Connecting European Neuroscience

EJN Table of Content

EJN is the official scientific journal of FENS. Sign-in to the website as a FENS member and enjoy full, free and easy access to all published articles in EJN.

  • Issue Cover

    1. Issue Cover (October 2017) (page i)

      Version of Record online: 13 OCT 2017 | DOI: 10.1111/ejn.13517

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      Cover image by Dr. Natalie Doig (MRC Brain Network Dynamics Unit, Department of Pharmacology, Oxford). The cover image is of a frontal section of mouse brain showing many regions of the basal ganglia. The section was triple‐immunostained to reveal tyrosine hydroxylase (TH; cyan), parvalbumin (PV; green) and choline acetyltransferase (magenta).


    1. Long‐range cortical dynamics: a perspective from the mouse sensorimotor whisker system (pages 2315–2324)

      Jianguang Ni and Jerry L. Chen

      Version of Record online: 4 OCT 2017 | DOI: 10.1111/ejn.13698

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      Long‐range corticocortical communication has been proposed to enable flexible integration and routing of between brain areas and is believed to be critical for many fundamental cognitive functions during goal‐directed behavior. Here, we summarize recent progress in understanding these interactions from based upon studies on the whisker sensorimotor system of awake behaving mice, focusing on long‐range cortical dynamics between major sensory and motor areas.


    1. The involvement of centralized and distributed processes in sub‐second time interval adaptation: an ERP investigation of apparent motion (pages 2325–2338)

      Utku Kaya, Fazilet Zeynep Yildirim and Hulusi Kafaligonul

      Version of Record online: 28 SEP 2017 | DOI: 10.1111/ejn.13691

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      We examined the effects of sub‐second time interval adaptation on visual apparent motion. Our results showed that both auditory and visual time interval adaptation can alter ERPs elicited by apparent motion. However, the after‐effects by each modality were in the opposite direction and found as distinct changes in the spatiotemporal profile of the neural activity. Accordingly, these findings suggest that distributed sensory processes play an important role in sub‐second time interval adaptation.

    2. Beta‐band oscillations during passive listening to metronome sounds reflect improved timing representation after short‐term musical training in healthy older adults (pages 2339–2354)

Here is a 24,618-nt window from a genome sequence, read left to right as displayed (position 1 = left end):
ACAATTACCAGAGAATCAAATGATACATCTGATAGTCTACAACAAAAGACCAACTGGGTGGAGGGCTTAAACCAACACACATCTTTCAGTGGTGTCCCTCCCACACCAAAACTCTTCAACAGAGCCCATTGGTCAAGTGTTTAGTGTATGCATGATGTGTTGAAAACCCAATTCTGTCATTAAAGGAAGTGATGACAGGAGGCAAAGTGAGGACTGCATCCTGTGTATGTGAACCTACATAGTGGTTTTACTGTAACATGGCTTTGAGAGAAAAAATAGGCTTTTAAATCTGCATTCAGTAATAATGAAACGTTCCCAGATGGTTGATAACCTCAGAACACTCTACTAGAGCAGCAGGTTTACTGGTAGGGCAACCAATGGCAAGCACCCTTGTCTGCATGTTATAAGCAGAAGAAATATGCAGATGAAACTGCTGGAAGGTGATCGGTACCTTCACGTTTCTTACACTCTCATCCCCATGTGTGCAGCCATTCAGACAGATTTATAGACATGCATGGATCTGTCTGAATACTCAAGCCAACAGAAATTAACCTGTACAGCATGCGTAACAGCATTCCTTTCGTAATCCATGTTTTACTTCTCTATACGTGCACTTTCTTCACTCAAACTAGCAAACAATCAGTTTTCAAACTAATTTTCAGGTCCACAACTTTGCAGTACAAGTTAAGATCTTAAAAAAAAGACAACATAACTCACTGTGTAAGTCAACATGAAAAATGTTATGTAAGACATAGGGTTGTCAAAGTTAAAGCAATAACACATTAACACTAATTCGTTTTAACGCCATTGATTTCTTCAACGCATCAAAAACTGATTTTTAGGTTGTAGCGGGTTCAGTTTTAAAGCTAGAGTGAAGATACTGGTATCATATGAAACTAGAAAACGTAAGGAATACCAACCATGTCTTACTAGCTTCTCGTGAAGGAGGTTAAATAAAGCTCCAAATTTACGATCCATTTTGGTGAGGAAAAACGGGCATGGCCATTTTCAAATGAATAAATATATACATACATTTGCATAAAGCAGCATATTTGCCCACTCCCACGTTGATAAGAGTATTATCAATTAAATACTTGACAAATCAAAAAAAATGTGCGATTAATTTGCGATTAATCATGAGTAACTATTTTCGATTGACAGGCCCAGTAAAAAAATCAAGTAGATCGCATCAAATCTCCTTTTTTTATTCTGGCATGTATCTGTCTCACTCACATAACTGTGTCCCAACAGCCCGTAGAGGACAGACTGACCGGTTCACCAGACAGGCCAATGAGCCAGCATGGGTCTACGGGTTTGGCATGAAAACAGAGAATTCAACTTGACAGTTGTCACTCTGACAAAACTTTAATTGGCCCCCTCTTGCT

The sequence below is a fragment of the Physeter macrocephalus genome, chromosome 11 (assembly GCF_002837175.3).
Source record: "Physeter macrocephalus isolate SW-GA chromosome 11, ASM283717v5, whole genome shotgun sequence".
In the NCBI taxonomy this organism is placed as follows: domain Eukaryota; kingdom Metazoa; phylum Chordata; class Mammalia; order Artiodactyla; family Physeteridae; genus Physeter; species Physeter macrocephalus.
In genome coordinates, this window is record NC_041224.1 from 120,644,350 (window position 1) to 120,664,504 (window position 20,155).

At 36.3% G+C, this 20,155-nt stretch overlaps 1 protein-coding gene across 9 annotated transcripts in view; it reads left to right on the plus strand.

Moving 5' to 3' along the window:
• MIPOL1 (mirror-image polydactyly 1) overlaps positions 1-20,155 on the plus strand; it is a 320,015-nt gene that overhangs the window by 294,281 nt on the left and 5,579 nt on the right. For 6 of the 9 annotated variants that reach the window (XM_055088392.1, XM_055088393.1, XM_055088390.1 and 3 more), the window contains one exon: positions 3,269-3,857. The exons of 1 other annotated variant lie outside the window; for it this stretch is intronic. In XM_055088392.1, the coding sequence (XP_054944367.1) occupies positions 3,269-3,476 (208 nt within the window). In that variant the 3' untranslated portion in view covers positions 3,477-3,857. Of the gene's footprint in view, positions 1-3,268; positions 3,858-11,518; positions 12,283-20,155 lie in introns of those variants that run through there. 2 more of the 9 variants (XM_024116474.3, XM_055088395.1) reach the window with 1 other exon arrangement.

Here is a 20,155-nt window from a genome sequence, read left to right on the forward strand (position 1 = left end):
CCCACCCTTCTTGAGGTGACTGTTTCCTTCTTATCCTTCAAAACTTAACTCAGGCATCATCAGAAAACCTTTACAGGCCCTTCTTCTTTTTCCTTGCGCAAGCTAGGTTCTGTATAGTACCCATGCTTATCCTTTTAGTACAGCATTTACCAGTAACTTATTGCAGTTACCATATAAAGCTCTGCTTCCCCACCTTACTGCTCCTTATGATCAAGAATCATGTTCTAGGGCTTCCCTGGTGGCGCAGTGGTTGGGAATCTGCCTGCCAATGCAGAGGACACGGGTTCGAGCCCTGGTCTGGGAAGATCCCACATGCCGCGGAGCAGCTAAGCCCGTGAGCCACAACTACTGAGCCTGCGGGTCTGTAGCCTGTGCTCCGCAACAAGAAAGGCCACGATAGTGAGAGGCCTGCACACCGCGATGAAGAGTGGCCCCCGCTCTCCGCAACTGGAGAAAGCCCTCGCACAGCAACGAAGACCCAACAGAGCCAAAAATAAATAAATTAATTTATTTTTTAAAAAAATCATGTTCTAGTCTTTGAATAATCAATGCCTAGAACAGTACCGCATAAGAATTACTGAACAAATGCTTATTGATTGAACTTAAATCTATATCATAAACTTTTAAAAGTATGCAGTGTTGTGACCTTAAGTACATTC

Takako Fujioka and Bernhard Ross

      Version of Record online: 4 OCT 2017 | DOI: 10.1111/ejn.13693

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      After one month of piano training, induced neuromagnetic beta oscillations in older adults exhibited an increased range of modulation during passive listening to metronome beats, accompanied by improved timekeeping ability. Beta changes involved the caudate, auditory, sensorimotor and premotor cortices, parietal lobe, cerebellum and medial prefrontal cortex, suggesting increased resources for timing processing and goal‐oriented monitoring as well as reward‐based sensorimotor learning.

    3. Modulating vicarious tactile perception with transcranial electrical current stimulation (pages 2355–2364)

      Natalie C. Bowling and Michael J. Banissy

      Version of Record online: 13 OCT 2017 | DOI: 10.1111/ejn.13699

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      High‐frequency tRNS targeted at primary somatosensory cortex (SI) was not found to modulate vicarious tactile perception, regardless of the item observed being touched (human hands vs. inanimate objects) or the visual perspective (1st vs. 3rd person). Anodal tDCS targeted at right SI, but not right temporo‐parietal junction (rTPJ), resulted in some modulation of vicarious tactile perception specific to viewing touch to humans vs. dummy hands, although there were limitations to this effect.

    4. Processing of temporally patterned sounds in the auditory cortex of Seba's short‐tailed bat,Carollia perspicillata (pages 2365–2379)